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litigation 1073 articles

Doctors support drug safety litigation

Attorneys who take on the pharmaceutical industry as a voice for consumers injured by medications found an unlikely ally this week, in doctors. Noting that the U.S. Food & Drug Administration is often “overwhelmed” by drug safety problems ranging from serious side effects to unsafe manufacturing facilities, editors of the New England Journal of Medicine said patients benefit from information uncovered by attorneys during liability investigations, according to an Associated Press report released Friday. Journal editor Dr. Jeffrey M. Drazen says the litigation process and the court system is a “key defense mechanism” to insure drug safety and to obtain ... Read More

Doctors support drug litigation

Attorneys who take on the pharmaceutical industry as a voice for consumers injured by medications found an unlikely ally this week, in doctors. Noting that the U.S. Food & Drug Administration is often “overwhelmed” by drug safety problems ranging from serious side effects to unsafe manufacturing facilities, editors of the New England Journal of Medicine said patients benefit from information uncovered by attorneys during liability investigations, according to an Associated Press report released Friday. Journal editor Dr. Jeffrey M. Drazen says the litigation process and the court system is a “key defense mechanism” to insure drug safety and to obtain ... Read More

FEMA Trailers Toxic

On May 25, MSNBC reported that investigation continues in cases of illness resulting from FEMA trailers provided to evacuees from 2005’s Hurricane Katrina. Formaldehyde was detected in the travel trailers and mobile homes in unusually high levels, and about 17,000 people are claiming the homes caused illnesses for themselves or loved ones. This report was written by MSNBC’s Spencer S. Hsu. WASHINGTON – Within days of Hurricane Katrina’s landfall in August 2005, frantic officials at the Federal Emergency Management Agency ordered nearly $2.7 billion worth of trailers and mobile homes to house the storm’s victims, many of them using a ... Read More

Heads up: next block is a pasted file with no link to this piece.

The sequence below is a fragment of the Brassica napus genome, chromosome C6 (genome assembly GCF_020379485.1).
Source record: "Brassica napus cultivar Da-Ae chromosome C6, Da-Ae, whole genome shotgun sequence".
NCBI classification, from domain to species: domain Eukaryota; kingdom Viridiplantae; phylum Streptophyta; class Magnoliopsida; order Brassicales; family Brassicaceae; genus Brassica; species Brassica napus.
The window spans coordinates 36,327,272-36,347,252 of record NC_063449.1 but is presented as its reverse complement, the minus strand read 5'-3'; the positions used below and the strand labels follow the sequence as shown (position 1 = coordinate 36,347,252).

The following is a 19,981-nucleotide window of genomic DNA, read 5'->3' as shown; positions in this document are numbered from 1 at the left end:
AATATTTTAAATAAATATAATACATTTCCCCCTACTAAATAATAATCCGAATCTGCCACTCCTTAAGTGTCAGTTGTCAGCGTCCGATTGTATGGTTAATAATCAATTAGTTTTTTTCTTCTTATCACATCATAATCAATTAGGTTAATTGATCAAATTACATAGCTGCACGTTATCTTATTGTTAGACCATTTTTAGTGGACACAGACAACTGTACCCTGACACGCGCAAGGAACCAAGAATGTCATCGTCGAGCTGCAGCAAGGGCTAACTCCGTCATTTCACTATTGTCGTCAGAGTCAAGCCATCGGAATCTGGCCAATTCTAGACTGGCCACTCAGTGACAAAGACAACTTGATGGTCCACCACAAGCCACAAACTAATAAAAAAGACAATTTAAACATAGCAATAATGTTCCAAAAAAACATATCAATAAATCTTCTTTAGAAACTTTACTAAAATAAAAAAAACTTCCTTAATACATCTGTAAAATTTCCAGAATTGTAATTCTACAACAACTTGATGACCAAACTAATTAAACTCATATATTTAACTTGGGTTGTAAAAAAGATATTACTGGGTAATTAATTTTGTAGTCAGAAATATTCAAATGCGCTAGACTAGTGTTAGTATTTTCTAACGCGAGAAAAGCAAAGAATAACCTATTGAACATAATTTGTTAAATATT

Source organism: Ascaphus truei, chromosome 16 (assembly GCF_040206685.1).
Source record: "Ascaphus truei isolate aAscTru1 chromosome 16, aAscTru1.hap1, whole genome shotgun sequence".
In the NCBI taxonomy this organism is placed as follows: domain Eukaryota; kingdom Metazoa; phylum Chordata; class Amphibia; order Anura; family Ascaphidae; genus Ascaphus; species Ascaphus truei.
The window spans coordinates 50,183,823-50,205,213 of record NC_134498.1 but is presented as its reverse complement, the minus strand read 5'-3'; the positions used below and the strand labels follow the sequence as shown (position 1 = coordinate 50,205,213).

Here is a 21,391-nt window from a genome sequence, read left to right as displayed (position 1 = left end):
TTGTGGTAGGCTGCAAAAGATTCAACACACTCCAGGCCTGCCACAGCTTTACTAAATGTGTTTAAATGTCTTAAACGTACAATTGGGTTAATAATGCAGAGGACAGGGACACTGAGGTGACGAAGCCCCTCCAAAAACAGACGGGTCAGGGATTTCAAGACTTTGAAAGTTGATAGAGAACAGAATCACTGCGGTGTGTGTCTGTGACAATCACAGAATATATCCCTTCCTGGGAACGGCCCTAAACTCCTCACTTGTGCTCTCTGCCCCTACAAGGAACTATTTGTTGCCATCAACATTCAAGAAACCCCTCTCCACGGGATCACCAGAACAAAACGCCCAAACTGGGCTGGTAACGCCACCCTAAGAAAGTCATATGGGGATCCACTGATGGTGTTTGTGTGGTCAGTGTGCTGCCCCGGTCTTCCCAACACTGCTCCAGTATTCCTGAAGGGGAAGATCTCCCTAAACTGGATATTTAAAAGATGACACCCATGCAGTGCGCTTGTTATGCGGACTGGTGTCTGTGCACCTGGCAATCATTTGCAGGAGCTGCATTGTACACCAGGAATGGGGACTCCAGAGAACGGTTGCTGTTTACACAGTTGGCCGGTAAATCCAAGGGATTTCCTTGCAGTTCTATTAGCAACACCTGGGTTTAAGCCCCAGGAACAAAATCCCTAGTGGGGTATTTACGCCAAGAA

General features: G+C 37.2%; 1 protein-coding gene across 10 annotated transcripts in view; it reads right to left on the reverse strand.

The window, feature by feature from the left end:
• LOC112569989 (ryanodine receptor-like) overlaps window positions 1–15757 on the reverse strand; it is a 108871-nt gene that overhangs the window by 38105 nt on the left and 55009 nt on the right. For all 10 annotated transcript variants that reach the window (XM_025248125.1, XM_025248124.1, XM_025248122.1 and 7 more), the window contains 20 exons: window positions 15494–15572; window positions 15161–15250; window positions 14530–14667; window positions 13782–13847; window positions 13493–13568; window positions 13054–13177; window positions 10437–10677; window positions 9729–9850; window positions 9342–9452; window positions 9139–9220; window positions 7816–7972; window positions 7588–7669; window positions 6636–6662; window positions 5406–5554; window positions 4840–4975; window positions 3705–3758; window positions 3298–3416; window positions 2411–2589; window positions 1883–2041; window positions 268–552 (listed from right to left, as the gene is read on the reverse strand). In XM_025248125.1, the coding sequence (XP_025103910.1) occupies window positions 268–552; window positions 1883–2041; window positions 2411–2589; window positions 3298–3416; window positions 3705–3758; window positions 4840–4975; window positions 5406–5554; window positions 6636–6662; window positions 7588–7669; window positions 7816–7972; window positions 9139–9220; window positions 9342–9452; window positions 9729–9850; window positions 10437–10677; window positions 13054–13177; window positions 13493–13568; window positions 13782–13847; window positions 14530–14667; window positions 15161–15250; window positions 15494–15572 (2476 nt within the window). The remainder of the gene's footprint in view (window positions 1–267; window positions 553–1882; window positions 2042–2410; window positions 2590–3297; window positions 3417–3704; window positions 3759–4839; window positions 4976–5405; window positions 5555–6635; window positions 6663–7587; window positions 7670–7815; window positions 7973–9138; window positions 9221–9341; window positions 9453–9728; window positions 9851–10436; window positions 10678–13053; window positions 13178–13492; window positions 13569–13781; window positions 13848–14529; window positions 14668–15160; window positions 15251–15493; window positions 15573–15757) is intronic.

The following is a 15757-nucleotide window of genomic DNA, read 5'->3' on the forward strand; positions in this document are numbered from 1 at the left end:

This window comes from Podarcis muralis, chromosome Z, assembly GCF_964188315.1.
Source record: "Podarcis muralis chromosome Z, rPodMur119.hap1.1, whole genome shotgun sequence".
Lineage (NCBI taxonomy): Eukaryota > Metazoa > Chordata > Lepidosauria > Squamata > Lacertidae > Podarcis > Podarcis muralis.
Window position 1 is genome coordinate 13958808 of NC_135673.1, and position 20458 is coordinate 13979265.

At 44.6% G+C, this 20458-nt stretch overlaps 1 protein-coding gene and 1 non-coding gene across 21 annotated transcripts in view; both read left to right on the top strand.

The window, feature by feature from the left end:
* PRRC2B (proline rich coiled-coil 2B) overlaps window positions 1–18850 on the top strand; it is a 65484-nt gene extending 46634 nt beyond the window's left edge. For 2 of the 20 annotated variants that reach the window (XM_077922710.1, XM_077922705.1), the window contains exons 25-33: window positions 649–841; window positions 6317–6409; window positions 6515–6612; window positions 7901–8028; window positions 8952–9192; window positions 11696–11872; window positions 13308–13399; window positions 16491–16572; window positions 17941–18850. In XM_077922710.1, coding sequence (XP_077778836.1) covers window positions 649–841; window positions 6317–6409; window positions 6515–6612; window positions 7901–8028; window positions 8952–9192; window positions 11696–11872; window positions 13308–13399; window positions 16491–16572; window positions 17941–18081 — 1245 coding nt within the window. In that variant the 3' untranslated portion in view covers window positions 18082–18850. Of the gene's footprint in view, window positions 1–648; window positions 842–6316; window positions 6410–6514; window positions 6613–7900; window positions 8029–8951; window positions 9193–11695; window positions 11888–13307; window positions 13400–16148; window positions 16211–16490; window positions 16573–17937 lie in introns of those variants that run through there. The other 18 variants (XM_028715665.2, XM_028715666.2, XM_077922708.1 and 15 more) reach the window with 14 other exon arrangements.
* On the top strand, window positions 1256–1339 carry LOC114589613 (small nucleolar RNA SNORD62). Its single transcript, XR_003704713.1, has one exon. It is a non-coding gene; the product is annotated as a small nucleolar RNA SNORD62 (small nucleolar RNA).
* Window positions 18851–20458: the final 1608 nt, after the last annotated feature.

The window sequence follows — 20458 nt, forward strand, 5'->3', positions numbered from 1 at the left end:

Hormone therapy update

According to the World Health Organization, breast cancer is the most common cancer worldwide among women. It is the fifth most deadly cancer, killing about 502,000 people per year. All of us know a family who has had to deal with this most serious problem. A study published in the January issue of Cancer Epidemiology, Biomarkers and Prevention found that women who used combination hormone therapy for three or more years had a higher risk of lobular cancer. The study was led by Dr. Christopher Li of the Fred Hutchinson Cancer Research Center and was designed to evaluate the relationship ... Read More

Ortho Evra birth control patch label change

The FDA approved a label change to Johnson & Johnson’s Ortho Evra birth control patch on January 18, 2008. The patch has been known to cause blood clots which can lead to pulmonary embolism and death. The label change comes after testing revealed women on the patch between the ages of 15-44 are at a higher risk for pulmonary embolism. Currently there is litigation pending throughout the United States, including in Chicago, relating to the use of the Ortho Evra patch. Plaintiffs have filed claims after suffering from blood clots, pulmonary embolisms and in some cases death. The side effects ... Read More

Medtronic settles defective defibrillator lawsuits for $114 Million